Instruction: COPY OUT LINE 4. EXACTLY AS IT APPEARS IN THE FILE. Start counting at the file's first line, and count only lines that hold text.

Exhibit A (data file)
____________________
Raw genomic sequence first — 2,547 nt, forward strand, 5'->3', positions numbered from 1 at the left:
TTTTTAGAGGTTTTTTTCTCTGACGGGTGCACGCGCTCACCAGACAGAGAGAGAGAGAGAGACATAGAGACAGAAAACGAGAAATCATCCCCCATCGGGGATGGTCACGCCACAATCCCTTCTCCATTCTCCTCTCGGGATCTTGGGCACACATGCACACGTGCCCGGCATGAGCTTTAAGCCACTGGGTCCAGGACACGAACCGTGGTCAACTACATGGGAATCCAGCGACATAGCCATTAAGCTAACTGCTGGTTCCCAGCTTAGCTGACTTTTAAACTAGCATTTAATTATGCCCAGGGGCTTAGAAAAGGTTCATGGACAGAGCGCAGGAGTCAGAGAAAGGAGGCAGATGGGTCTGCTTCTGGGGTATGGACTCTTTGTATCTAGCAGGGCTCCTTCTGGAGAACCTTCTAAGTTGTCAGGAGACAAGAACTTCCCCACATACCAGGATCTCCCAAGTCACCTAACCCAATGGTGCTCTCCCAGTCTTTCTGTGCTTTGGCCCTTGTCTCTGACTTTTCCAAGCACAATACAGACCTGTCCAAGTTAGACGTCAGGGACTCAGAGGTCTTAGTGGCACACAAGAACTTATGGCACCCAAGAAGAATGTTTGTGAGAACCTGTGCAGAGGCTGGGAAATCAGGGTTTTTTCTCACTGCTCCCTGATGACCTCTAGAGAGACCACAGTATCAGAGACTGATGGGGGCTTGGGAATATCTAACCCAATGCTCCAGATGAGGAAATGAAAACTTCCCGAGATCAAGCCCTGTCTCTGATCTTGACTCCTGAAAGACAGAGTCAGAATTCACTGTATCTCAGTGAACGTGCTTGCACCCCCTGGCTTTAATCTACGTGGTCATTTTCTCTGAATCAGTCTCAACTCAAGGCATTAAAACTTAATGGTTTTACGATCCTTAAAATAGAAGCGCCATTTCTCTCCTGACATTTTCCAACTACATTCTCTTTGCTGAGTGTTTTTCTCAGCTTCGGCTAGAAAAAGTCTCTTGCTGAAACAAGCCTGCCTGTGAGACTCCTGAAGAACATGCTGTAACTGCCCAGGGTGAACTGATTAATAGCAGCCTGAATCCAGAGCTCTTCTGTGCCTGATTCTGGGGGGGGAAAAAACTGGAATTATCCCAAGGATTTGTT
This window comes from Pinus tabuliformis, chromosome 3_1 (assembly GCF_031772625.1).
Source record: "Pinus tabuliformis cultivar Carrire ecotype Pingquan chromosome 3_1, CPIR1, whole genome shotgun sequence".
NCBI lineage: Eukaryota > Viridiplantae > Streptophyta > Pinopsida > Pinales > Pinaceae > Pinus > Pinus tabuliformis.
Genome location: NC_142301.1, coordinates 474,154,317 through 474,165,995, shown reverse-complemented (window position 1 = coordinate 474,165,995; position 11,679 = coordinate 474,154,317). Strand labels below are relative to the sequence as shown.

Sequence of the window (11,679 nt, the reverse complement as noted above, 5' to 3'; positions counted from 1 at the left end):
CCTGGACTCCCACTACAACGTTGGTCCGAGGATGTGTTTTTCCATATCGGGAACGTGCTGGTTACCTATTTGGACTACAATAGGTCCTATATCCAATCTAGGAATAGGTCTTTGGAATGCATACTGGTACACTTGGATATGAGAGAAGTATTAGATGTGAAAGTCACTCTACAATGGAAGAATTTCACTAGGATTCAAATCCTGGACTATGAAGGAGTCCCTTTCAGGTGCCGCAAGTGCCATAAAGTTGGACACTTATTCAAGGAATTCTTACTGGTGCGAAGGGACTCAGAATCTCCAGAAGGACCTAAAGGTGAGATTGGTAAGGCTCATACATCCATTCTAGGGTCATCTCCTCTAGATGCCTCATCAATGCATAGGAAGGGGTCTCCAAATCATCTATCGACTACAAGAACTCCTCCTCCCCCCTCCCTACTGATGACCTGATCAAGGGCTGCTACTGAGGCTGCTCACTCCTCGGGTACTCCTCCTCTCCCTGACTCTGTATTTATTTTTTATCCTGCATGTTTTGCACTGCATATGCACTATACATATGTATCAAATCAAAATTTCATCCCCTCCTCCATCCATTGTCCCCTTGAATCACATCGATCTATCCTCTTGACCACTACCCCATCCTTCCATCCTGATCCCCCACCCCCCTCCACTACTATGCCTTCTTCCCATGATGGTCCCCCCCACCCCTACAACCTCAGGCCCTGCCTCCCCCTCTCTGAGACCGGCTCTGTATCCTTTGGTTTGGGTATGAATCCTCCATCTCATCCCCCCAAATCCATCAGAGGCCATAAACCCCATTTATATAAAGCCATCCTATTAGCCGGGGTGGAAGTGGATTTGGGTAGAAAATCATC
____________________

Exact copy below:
Source record: "Pinus tabuliformis cultivar Carrire ecotype Pingquan chromosome 3_1, CPIR1, whole genome shotgun sequence".